Russian officials have spoken out against Britain’s arrest of WikiLeaks founder Julian Assange on Thursday, expressing hopes that the whistleblower’s rights will be respected.
Assange was arrested by London's Metropolitan Police after Ecuador withdrew his asylum which had allowed him to take refuge in the country's embassy in the United Kingdom since 2012. A video widely shared on social media showed Assange being dragged out of the embassy into a police van.
Assange has been accused of collaborating with the Russian government, most notably to release emails that Russian hackers stole during the 2016 U.S. presidential election via the WikiLeaks whistleblowing platform.
“We certainly hope that all of his rights will be respected," Kremlin spokesman Dmitry Peskov was quoted as saying by the state-run RIA Novosti news outlet.
“From our point of view, [Assange’s arrest] does not correspond to ideals of media freedom and integrity,” Peskov was quoted as saying on Friday by the RBC news outlet. Additionally, allegations about Moscow’s connections with Assange are “related to conspiracy," Peskov added.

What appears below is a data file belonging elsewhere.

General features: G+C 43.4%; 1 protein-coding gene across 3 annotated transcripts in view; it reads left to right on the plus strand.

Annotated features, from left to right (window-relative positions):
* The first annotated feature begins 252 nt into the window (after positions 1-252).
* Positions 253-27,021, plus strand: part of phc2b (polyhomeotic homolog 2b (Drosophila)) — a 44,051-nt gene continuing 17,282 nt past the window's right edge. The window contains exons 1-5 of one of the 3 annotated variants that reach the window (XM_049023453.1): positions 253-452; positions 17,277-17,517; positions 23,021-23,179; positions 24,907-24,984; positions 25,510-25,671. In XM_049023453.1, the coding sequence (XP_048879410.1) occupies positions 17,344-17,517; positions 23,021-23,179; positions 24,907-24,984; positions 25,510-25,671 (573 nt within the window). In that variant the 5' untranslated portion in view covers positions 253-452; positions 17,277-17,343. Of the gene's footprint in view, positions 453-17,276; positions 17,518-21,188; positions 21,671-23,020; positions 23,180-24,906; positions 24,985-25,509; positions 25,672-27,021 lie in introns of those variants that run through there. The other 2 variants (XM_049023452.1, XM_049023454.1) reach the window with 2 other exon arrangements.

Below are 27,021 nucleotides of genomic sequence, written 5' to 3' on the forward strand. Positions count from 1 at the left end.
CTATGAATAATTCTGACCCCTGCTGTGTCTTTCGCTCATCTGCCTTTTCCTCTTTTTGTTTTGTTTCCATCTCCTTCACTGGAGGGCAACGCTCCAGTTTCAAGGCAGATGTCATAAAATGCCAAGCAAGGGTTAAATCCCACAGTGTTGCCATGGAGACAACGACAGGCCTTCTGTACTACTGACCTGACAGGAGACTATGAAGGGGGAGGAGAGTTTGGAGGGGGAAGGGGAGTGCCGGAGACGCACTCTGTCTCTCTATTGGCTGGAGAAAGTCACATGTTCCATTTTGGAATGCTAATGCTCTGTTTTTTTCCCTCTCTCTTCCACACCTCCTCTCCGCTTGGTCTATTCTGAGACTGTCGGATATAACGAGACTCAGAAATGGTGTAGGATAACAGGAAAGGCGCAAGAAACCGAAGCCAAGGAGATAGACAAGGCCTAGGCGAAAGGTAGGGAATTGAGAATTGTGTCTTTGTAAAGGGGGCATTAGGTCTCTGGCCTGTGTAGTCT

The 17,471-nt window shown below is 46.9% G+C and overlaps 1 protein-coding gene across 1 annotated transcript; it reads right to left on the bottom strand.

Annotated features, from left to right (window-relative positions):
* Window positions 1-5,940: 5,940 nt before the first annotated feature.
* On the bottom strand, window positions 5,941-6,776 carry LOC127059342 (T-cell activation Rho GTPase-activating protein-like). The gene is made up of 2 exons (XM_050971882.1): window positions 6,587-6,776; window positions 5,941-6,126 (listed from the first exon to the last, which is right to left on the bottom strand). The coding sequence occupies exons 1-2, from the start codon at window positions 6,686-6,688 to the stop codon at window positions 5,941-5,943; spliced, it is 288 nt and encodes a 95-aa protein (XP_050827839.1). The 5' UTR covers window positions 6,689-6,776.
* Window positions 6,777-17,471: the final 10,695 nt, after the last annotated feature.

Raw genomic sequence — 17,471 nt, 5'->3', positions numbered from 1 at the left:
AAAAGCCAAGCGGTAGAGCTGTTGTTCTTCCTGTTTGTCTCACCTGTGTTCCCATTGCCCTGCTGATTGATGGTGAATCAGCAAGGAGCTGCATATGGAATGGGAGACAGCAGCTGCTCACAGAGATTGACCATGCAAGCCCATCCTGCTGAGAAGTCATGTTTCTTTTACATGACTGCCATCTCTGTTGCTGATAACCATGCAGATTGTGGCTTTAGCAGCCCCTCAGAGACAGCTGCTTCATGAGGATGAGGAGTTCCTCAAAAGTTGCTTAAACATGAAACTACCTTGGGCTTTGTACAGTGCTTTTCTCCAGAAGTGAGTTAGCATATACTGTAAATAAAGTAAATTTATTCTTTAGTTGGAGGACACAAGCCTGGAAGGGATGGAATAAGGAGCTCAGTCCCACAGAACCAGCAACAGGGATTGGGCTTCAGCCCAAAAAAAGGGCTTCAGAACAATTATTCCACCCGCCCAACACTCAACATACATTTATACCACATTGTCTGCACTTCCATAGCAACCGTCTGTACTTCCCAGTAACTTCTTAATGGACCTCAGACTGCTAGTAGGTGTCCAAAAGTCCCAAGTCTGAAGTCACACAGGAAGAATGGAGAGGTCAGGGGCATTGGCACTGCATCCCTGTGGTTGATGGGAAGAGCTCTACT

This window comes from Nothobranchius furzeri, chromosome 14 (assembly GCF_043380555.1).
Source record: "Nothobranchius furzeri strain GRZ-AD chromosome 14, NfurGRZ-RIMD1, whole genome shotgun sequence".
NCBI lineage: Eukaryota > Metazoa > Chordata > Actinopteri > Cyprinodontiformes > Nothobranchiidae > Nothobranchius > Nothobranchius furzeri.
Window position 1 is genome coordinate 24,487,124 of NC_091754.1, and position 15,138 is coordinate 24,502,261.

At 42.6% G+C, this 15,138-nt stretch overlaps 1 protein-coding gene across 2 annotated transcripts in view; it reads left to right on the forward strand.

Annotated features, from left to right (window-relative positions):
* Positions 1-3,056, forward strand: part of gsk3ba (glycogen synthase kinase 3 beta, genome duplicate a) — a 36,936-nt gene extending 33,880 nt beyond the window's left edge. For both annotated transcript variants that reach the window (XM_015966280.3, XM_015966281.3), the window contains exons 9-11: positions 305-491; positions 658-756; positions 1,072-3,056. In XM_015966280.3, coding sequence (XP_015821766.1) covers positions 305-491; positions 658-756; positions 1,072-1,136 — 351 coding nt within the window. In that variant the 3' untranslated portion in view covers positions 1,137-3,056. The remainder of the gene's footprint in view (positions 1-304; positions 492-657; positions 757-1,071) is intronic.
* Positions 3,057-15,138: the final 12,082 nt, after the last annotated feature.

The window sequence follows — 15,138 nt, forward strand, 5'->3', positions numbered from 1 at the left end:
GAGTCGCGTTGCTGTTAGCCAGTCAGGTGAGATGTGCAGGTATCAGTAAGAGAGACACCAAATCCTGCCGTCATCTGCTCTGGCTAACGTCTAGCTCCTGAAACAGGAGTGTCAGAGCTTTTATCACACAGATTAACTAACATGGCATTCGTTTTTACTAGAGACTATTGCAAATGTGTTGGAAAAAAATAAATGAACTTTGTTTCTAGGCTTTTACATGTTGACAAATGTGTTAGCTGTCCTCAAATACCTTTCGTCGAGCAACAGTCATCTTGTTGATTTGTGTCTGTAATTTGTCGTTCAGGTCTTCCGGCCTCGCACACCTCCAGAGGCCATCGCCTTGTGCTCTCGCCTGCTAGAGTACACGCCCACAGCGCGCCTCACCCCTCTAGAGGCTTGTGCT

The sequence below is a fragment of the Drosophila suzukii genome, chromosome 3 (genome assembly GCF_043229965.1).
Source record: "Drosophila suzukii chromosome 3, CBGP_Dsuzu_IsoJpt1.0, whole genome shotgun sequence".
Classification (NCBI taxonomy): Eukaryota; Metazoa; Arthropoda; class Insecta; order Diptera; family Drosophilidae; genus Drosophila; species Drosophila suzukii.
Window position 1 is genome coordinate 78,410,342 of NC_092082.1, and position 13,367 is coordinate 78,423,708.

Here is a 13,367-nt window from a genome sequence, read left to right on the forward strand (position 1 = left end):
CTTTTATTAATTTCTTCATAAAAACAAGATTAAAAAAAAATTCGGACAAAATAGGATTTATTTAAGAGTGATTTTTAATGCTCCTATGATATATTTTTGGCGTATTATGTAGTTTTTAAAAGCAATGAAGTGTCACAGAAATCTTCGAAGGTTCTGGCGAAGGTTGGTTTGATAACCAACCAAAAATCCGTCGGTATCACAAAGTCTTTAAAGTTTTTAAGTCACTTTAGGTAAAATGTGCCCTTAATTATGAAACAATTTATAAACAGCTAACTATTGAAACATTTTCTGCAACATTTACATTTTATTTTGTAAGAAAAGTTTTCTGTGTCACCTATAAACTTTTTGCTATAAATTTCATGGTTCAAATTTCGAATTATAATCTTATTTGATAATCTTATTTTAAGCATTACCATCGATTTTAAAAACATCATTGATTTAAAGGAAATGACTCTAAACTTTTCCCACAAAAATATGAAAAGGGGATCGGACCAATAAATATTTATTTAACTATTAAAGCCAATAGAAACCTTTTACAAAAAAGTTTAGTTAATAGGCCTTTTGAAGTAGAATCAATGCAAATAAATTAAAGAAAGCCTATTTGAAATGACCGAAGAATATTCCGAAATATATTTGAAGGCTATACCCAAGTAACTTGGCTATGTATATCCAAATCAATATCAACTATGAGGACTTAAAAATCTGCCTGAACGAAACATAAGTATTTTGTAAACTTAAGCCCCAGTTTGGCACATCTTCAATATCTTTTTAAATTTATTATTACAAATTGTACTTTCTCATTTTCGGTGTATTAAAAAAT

Alexei Chepa, deputy chairman of the State Duma International Affairs Committee, also advocated for protecting Assange’s rights.
"We need to use all international opportunities to protect the person who tried to expose the truth and bring information to the public that some entities carefully concealed,” RIA quoted Chepa as saying.
“All countries and political organizations that are interested in the development of democracy should take part in deciding this man’s fate,” he added.
Foreign Ministry spokeswoman Maria Zakharova condemned the arrest, writing “The hand of ‘democracy’ squeezes the throat of freedom” on her Facebook page.
Senator Konstantin Kosachev, chairman of the Federation Council's Committee on Foreign Affairs, called the arrest “a long-awaited act of revenge” from those whose wrongdoings were exposed by Assange’s “revelatory internet resource.”
“The U.K. promised the president of Ecuador that Assange wouldn’t be extradited to a country with torture or the death penalty — but the U.S. will use everything at its disposal to make an example out of him. That's what will happen to everyone who dares to tell the truth about the dark affairs of the United States,” he wrote on his Facebook page.